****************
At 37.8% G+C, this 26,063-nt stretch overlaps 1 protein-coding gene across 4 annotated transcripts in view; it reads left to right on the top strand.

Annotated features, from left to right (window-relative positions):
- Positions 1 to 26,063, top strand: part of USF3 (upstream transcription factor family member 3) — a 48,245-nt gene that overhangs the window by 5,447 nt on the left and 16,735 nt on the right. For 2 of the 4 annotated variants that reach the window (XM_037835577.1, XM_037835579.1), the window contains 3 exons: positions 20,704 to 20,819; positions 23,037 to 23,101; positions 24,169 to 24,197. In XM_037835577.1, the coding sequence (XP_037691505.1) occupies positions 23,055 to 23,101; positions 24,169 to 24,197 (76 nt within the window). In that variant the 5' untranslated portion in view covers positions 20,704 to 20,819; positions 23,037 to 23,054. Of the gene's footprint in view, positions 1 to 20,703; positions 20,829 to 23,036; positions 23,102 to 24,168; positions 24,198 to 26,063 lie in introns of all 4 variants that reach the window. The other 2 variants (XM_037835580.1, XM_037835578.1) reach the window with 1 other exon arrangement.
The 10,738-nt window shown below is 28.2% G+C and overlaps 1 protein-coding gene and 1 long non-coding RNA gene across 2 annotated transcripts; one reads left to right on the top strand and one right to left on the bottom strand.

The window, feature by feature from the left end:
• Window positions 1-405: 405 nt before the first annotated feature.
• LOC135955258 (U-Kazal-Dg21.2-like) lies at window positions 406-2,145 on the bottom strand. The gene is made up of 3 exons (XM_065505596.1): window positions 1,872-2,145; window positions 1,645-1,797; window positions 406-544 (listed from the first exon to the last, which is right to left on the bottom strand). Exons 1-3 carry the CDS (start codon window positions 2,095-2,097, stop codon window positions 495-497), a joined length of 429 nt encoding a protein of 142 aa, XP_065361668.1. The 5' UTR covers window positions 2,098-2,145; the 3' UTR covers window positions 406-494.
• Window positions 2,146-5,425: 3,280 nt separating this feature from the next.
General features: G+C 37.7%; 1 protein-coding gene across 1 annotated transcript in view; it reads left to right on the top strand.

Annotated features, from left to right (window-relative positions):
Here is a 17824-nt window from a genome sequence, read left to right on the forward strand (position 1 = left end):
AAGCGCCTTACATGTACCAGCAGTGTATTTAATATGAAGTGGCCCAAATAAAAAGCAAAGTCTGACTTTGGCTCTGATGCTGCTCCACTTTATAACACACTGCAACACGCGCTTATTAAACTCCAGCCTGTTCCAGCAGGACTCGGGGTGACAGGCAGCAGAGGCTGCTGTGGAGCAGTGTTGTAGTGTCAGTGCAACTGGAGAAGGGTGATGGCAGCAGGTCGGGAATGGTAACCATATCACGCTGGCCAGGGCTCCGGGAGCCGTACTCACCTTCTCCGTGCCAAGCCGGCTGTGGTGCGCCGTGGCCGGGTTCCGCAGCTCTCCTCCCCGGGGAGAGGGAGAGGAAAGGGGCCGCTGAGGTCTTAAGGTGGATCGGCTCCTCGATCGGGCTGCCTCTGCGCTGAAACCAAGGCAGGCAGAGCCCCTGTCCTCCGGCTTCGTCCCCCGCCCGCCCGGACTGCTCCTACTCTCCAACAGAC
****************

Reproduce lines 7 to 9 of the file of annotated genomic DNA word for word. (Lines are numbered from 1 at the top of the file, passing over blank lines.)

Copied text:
• LOC135955258 (U-Kazal-Dg21.2-like) lies at window positions 406-2,145 on the bottom strand. The gene is made up of 3 exons (XM_065505596.1): window positions 1,872-2,145; window positions 1,645-1,797; window positions 406-544 (listed from the first exon to the last, which is right to left on the bottom strand). Exons 1-3 carry the CDS (start codon window positions 2,095-2,097, stop codon window positions 495-497), a joined length of 429 nt encoding a protein of 142 aa, XP_065361668.1. The 5' UTR covers window positions 2,098-2,145; the 3' UTR covers window positions 406-494.
• Window positions 2,146-5,425: 3,280 nt separating this feature from the next.
General features: G+C 37.7%; 1 protein-coding gene across 1 annotated transcript in view; it reads left to right on the top strand.